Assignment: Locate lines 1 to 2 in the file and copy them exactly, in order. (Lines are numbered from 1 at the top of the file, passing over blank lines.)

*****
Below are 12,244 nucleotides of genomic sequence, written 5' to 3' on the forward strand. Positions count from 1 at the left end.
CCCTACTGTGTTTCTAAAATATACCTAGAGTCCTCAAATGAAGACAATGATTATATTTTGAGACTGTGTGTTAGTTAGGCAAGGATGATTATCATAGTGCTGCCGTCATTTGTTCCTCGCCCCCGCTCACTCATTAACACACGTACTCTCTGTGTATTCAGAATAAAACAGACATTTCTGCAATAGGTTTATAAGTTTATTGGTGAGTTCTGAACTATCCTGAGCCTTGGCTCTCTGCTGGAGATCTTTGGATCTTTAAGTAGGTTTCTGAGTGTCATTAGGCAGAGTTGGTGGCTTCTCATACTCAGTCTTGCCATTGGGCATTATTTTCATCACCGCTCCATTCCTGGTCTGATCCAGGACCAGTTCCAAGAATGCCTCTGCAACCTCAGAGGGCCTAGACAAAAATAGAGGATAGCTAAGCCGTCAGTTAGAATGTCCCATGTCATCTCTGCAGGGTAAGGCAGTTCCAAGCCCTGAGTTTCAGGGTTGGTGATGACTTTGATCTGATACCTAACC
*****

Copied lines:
Below are 12,244 nucleotides of genomic sequence, written 5' to 3' on the forward strand. Positions count from 1 at the left end.
CCCTACTGTGTTTCTAAAATATACCTAGAGTCCTCAAATGAAGACAATGATTATATTTTGAGACTGTGTGTTAGTTAGGCAAGGATGATTATCATAGTGCTGCCGTCATTTGTTCCTCGCCCCCGCTCACTCATTAACACACGTACTCTCTGTGTATTCAGAATAAAACAGACATTTCTGCAATAGGTTTATAAGTTTATTGGTGAGTTCTGAACTATCCTGAGCCTTGGCTCTCTGCTGGAGATCTTTGGATCTTTAAGTAGGTTTCTGAGTGTCATTAGGCAGAGTTGGTGGCTTCTCATACTCAGTCTTGCCATTGGGCATTATTTTCATCACCGCTCCATTCCTGGTCTGATCCAGGACCAGTTCCAAGAATGCCTCTGCAACCTCAGAGGGCCTAGACAAAAATAGAGGATAGCTAAGCCGTCAGTTAGAATGTCCCATGTCATCTCTGCAGGGTAAGGCAGTTCCAAGCCCTGAGTTTCAGGGTTGGTGATGACTTTGATCTGATACCTAACC